Direct care roles in aged care homes have increased by almost a third over four years, according to the latest workforce census.

There were 277,671 residential aged care workers in November 2020 including 208,903 direct care staff, 52,801 working in hotel services, 14,021 people in management and administrative roles and more than 1,946 workers in pastoral care and educational roles, the Australian Government’s 2020 Aged Care Workforce Census shows.

It also shows that 201,542 direct care workers were employed on a permanent, casual or contractor basis, up 31 per cent since 2016 and 37 per cent since 2012.

This represents 129,151 full time equivalent direct care positions, an increase of 32 per cent since 2016, according to the report released last week.

The majority of direct care employees are personal care workers (70 per cent) followed by nurses (23 per cent) and allied health professionals (7 per cent).

The report also shows there were 22,000 vacant direct care roles in 2020.

Aged Care Workforce Industry Council chair Libby Lyons said this number would increase if the aged care sector did not urgently address issues with attracting staff.

Libby Lyons

“I fear that that is going to go up, not down,” Ms Lyons told a Committee for Economic Development of Australia forum last Friday.

The 2020 census received data from 1,329 residential aged care facilities (49 per cent), down from 2,240 facilities the previous census (76 per cent) in 2016.

The residential aged care workforce is getting younger, with more than half of workers aged under 40.

Most aged care workers are aged 30-39 (28 per cent) followed by 20-29 years (23 per cent), 40-49 years (19 per cent), 50-59 years (18 per cent), 60 years and over (10 per cent) and under 20 (1 per cent), the report said.

By contrast in 2016, most aged care workers were aged 50-59 (29 per cent) followed by 40-49 years (24 per cent), 30-39 years (19 per cent), 20-29 years (15 per cent), 60 years and over (13 per cent) and under 20 (1 per cent).

Age of the residential aged care workforce. Source: 2020 Aged Care Workforce Census

Workforce qualifications

Two-thirds of personal care workers hold a Certificate III or higher while 2 per cent were studying at the time of the census, the report said.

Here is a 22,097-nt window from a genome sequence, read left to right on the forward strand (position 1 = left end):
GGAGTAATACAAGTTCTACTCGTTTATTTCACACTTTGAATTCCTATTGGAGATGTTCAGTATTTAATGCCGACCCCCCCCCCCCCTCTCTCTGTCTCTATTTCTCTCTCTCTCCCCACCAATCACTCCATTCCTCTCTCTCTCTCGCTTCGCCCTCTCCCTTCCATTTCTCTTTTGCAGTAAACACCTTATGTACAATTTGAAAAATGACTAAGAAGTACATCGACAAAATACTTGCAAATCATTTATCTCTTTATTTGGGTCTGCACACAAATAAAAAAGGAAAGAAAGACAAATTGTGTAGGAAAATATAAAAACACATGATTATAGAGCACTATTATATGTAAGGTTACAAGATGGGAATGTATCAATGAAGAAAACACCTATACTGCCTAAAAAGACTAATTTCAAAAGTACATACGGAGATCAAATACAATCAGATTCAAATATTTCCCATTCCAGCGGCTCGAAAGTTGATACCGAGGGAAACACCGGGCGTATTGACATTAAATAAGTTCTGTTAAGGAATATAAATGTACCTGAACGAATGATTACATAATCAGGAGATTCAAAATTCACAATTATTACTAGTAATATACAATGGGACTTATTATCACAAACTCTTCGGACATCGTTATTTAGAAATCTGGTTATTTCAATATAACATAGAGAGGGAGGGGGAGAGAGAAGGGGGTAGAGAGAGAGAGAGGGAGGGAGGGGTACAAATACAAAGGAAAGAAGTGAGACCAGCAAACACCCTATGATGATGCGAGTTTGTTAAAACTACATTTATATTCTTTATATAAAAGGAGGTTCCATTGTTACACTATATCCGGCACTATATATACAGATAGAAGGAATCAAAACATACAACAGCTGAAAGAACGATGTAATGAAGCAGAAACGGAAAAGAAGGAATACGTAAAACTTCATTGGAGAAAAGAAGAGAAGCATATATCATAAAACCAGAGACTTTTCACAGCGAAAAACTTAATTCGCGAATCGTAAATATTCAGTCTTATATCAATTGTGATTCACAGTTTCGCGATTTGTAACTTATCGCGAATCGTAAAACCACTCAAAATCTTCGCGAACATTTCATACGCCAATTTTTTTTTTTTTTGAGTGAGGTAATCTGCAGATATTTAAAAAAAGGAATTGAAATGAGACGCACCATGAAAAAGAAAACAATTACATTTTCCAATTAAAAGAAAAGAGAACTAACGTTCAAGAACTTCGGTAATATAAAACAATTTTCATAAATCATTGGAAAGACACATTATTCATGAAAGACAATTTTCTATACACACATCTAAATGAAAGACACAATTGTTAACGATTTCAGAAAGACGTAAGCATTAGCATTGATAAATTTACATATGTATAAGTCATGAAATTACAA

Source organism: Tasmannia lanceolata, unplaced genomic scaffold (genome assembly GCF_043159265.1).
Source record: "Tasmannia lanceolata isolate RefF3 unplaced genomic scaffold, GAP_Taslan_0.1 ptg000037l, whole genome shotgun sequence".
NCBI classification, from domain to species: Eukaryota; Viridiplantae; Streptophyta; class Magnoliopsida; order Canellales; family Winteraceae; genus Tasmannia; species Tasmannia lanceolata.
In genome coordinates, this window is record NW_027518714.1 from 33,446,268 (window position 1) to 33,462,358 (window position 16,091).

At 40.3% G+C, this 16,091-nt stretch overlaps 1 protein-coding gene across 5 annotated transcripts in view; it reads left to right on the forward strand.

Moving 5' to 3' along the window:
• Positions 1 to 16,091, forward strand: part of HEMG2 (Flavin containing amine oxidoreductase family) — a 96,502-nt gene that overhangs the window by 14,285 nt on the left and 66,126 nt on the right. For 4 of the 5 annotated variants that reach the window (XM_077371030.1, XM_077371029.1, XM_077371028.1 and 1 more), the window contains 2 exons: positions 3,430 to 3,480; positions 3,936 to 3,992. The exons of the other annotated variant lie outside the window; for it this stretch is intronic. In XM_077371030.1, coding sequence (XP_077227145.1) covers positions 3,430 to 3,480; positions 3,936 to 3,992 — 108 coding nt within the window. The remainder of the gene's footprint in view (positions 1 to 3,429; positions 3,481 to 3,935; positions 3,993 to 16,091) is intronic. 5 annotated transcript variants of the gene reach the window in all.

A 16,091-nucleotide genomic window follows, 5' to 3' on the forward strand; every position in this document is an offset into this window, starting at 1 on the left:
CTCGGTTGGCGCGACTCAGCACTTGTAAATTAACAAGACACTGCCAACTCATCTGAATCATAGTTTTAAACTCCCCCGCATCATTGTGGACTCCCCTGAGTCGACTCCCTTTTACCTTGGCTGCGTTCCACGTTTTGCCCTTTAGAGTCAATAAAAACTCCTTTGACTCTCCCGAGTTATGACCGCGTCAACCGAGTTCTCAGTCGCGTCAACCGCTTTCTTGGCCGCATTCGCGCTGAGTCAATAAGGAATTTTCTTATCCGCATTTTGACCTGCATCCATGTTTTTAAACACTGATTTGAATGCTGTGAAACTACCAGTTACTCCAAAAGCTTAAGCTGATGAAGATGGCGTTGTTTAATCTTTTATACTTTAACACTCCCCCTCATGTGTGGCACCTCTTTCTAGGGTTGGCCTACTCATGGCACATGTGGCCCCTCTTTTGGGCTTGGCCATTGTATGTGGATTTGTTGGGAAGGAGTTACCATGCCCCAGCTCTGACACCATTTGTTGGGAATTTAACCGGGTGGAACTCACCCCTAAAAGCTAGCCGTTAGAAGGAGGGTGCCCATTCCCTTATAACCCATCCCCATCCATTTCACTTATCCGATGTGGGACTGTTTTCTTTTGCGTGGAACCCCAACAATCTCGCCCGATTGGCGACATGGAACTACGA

Ms Lyons said there was still a way to go to ensure staff were adequately trained.

“We need all those people trained and they need to have access to quality training, because again, I think at the moment that the quality of training is variable and we need to make sure that we can get consistent good training for everybody,” Ms Lyons said.

“The royal commission actually recommended that by the 1st of July next year that 100 per cent of personal care workers should have a cert III qualification. Somehow I don’t think that’s going to happen. But it doesn’t mean we don’t keep trying,” she said.

Impact of COVID-19

The census also looked at the impact of COVID-19 on the paid and volunteer aged care workforce.

It found 9 per cent of aged care facilities reported a decrease in their direct care workforce because of pandemic while 44 per cent reported an increase and 47 per cent reported no change.

However, COVID-19 halved the number volunteers providing support in residential aged care.

In the last two weeks of November 2020, facilities said they were supported by 12,000 volunteers compared to 23,537 in 2016.

Richard Colbeck

Minister for Senior Australians and Aged Care Services Richard Colbeck said the census provided a benchmark for government as it continued to roll out aged care reform.

“Right across the aged care sector we continue to see examples of a workforce that is determined to make individual care a priority,” Mr Colbeck said.